Depending on your unique circumstances, other types of insurance, too, may be beneficial for you. If you have your own business, you will need additional types. You may also want to insure art and other valuables.

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Stacy Francis, CFP®, CDFA

Stacy Francis is the Founder, CEO and President of Francis Financial, Inc., a Wealth Management and Financial Planning firm. With over 18 years of experience in the financial industry, she is a CERTIFIED FINANCIAL PLANNER™ (CFP®), a Certified Divorce Financial Analyst™ (CDFA™), and a Certified Estate Planning Specialist (CES™). She is the Co-Director of the Association of Divorce Financial Planners’ (ADFP) Greater New York Metro Chapter and a member of the Women Presidents’ Organization (WPO) and an honoree member of the Private Risk Management Association (PRMA). A nationally recognized financial expert, Stacy has appeared on ABC News, CNBC, CNN, PBS Nightly Business Report, The Today Show, Good Morning America, Fine Living Network, and The O’Reilly Factor. Stacy attended the New York University Center for Finance, Law and Taxation.

Steal These Four Habits from Extremely Wealthy People

This weekend, one of the moms from the park told me her two older kids had become obsessed with baseball games on TV. When their lack of productivity started to bug her, she asked them what was so fascinating about all that baseball.

“We want to be pros one day,” they told her, as though it was the most natural thing in the world, “so we are learning by watching the very best.” This, from two grade schoolers.

I though the concept was genius, so I decided to apply it to finance. Because apart from fat bank accounts, what really does set the very wealthy apart from the rest of us? What habits do they have in common that differs from the grand majority?

Here’s what I found.

  1. They are more likely to be business owners. Because let’s face it, while you can create a very nice life for yourself while on the company payroll, few employers will pay you enough to make you the next Bill Gates.
  2. They pay cash for their cars. Most people know that from an investment perspective, new, financed cars are some of the worst things you can get into, as their value drops like rocks during the first couple of years while your debt remains.
  3. They are smart about debt. Extremely wealthy people rarely carry balances on their credit cards – in fact, they are less than half as likely to be in credit card debt as the average person. They know that financing charges will eat your fortune faster than a herd of hungry lions an injured zebra colt.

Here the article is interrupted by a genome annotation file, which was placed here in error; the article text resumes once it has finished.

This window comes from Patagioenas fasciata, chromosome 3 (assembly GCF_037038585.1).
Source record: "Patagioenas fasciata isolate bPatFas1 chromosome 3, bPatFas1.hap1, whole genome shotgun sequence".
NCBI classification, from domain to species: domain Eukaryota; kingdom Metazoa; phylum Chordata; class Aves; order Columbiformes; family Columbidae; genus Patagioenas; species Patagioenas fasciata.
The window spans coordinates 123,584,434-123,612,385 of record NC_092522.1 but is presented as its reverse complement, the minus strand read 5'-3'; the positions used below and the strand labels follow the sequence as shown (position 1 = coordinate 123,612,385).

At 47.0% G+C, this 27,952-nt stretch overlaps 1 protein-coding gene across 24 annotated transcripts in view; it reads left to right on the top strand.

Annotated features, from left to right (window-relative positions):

4. They donate to charity. Whether you believe in karma or not, helping those in need creates goodwill and a sense of generosity, which makes people more positive toward you. This promotes wealth.

 

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Stacy Francis, CFP®, CDFA

Stacy Francis is the Founder, CEO and President of Francis Financial, Inc., a Wealth Management and Financial Planning firm. With over 18 years of experience in the financial industry, she is a CERTIFIED FINANCIAL PLANNER™ (CFP®), a Certified Divorce Financial Analyst™ (CDFA™), and a Certified Estate Planning Specialist (CES™). She is the Co-Director of the Association of Divorce Financial Planners’ (ADFP) Greater New York Metro Chapter and a member of the Women Presidents’ Organization (WPO) and an honoree member of the Private Risk Management Association (PRMA). A nationally recognized financial expert, Stacy has appeared on ABC News, CNBC, CNN, PBS Nightly Business Report, The Today Show, Good Morning America, Fine Living Network, and The O’Reilly Factor. Stacy attended the New York University Center for Finance, Law and Taxation.

The Gas Issue

by Stacy Francis, CFP®, CDFA

I paid over four dollars per gallon at the pump today! While this may not impress Europeans, who have paid such prices for ages, the cost of oil certainly isn’t helping the US economy right now. Herds of people are making the switch from large SUVs to compacts – even hybrids. But in dollar terms, how much of a difference does it make what kind of car you drive?

Though the numbers vary slightly, the main consensus seems to be that the average American commutes 33 miles per day, between home and work. Nine out of ten drive a car. So say that your commute is 33 miles per day, and that you work 5 days per week, fifty weeks per year (gotta have a few days off). This adds up to 8,250 miles per year.